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Floating a message

Cassie Pence
Preston Utley/Vail DailyJared Staber applies the mast to the Vail Daily float, a tribute to the Boston Tea Party.
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VAIL – What could be more American than a little free advertising?Over 60 or more entities will march, gallop or ride in the Vail America Days Parade today, starting at 10 a.m. The Denver Pipe Band, cheerleaders, stilt walkers and members of the 10th Mountain Division, among many others like local character Packy Walker, all will be there to cheer our community and country on. The parade is one of the biggest down-home events of the year for Vail, but for the local businesses and organizations who opt to build a float for the occasion, the parade serves as much more than a gathering of friends and family – it’s flag-waving exposure.Moe’s Southwestern Grill, a new burrito joint in Edwards, has entered automobiles wrapped in its logo into the parade, as well as a float honoring John Wesley Powell, explorer of the Colorado River, which fits perfectly with the parade’s theme, “Events in American History.””We’re brand new, and we wanted to let people know we’re here. And what better a way than in a parade watched by 40,000 people,” Co-owner of Moe’s Southwestern Grill Mark Campisi said. Campisi has been attending the parade for years because his parents live in the valley.

Laurie Assmussen, whose company, Eagle Valley Events, organizes Vail America Days, agrees that the parade is a good place to receive exposure. She estimates around 30,000 people attended last year’s parade.”It’s a large captive audience in town,” Assmussen said. “But the biggest thing about Vail America Days is it’s a community event. The town has worked really hard to keep it that way.”The Eagle River Water and Sanitation District works hard at raising awareness about water conversation. This year, the district is using the parade as an outlet to spread its message. Reminiscent of Santa Fe’s Path of the Painted Ponies and the Chicago Cows, the district has employed five local artist to decorate old fire hydrants. “We’re always working to put a positive image forward in the community,” Leslie Isom, administrative manager, said. “This was a wonderful way to partner with the artists in the community to do something fun and different.”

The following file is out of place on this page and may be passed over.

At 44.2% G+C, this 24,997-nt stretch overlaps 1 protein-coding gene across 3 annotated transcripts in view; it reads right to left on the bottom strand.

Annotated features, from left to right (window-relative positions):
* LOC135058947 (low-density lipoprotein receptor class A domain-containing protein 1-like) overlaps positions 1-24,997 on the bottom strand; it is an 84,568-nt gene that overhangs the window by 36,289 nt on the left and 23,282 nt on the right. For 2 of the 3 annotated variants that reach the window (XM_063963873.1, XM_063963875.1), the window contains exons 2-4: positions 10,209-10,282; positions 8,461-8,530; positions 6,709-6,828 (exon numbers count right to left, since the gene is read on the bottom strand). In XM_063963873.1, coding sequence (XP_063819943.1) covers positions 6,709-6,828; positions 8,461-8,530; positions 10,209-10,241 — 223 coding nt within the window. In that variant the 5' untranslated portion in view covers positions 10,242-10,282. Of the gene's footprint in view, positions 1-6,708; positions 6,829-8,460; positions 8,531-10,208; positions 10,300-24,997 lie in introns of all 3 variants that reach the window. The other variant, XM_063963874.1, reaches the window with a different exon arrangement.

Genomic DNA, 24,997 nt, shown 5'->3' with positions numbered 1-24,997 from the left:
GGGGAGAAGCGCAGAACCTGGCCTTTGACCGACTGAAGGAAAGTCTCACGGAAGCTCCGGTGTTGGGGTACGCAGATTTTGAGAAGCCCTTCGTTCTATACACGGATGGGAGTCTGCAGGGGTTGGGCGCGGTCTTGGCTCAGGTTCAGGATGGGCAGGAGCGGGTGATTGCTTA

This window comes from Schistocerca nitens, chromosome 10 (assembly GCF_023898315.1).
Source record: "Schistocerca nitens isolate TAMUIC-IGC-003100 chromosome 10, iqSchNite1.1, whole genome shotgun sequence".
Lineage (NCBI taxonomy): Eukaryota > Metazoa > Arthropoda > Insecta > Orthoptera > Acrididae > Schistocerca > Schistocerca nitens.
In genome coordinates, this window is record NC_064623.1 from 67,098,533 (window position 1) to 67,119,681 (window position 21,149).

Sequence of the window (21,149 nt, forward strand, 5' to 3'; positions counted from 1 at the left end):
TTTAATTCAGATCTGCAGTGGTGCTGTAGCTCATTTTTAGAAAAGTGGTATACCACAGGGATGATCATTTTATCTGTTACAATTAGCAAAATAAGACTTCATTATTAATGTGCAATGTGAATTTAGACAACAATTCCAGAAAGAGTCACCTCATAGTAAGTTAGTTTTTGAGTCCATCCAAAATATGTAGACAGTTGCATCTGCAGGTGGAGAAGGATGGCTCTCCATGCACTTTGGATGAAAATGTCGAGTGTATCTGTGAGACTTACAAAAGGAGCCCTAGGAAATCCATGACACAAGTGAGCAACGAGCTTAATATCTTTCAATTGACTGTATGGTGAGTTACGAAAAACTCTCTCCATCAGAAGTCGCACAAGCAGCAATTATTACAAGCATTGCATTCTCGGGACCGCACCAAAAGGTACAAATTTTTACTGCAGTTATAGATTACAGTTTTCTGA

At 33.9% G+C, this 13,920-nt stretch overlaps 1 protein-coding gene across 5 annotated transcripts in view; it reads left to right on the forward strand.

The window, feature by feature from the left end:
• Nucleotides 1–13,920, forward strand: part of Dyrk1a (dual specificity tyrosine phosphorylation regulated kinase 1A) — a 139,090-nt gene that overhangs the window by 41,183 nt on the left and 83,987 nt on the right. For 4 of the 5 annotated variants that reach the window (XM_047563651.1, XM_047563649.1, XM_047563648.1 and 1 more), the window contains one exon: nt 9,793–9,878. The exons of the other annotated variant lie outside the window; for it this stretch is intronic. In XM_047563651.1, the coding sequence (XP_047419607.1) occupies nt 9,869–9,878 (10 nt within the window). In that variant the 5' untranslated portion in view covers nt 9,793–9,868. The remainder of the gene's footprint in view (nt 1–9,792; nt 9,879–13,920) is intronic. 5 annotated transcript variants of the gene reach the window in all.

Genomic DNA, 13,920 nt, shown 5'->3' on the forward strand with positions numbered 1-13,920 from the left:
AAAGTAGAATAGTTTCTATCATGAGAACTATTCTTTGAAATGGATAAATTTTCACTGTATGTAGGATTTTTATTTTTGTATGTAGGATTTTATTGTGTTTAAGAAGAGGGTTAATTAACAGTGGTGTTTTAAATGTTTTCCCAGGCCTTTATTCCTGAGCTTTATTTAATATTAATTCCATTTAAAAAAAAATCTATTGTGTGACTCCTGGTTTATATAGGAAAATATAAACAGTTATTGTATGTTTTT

The themes of the hydrants are as varied as the artists’ creativity. The hydrants have been transformed into a Chinese firecracker, a rain forest crawling with iguanas, a gnome, a flower garden and a scenic landscape.”If you know anything about Asian art, it’s always decorative,” Pia Reynaldo, local artist and graphic designer, said. “Especially Chinese, even a firecracker, they’re going to put flowers on to it.”Reynaldo transformed her hydrant into a firecracker, complete with hand-painted tiger lilies and cherries, a water bucket hanging off the sides and a fuse. The hydrants will be saved and auctioned off for various charities throughout the year.Wendy Hollenbeck, owner of The Art Factory in Edwards, an art-centric activity center for children, has mutated her personal vehicle into a moving piece of art for the parade by permanently gluing her students art projects to the car. There are about 30 projects attached now, and there’s room for 200-300 more, she said. It’s a work in progress, and it may not be covered by parade time, but she plans on swallowing the car with art and driving it on various family road trips.



“We hope more kids will want to come to The Art Factory because they see it. We hope they’ll want to become a part of our community,” Hollenbeck said. All the glued on art projects show the child’s name, age and where they live. Hollenbeck said the kids were really excited to know people around town and even around the country will see their hard work.”It’s a little bit of a validation with their artwork,” Hollenbeck said.Even a national company is hopping on the free advertising band wagon at the Vail America Days Parade. Celestial Seasonings tea company out of Boulder has donated 5,000 tea bags to the Vail Daily’s Boston Tea Party float, and revolutionaries will be handing out the samples along the parade route.

“They know the Vail market,” said Mark Bricklin, head of marketing for the Vail Daily. “They saw it as a great opportunity to sample their tea. Flat out. They didn’t even hesitate.”Floats will be judged on seven categories: most original, marching, equestrian, musical, President Ford award, merchant and motorized. So make sure you scream loudly for your favorite one. And for those of you who are veterans to the parade, yes, crazy Packy Walker will be sending his message, whatever it might be, via his one-man float. He’s notorious for walking through the parade in nothing but a pink slip. “I have been sworn to secrecy,” said JoAnne Moore of Walker’s entry. Moore, who is now being paid for her efforts, has volunteered with the parade for 21 years. “But it’s always controversial, what’s in the news and he’s in your face about it. Expect the unexpected.”

Participate in The Longevity Project

The Longevity Project is an annual campaign to help educate readers about what it takes to live a long, fulfilling life in our valley. This year Kevin shares his story of hope and celebration of life with his presentation Cracked, Not Broken as we explore the critical and relevant topic of mental health.



Arts and Entertainment Editor Cassie Pence can be reached at 949-0555, ext. 618, or cpence@vaildaily.com.Vail, Colorado


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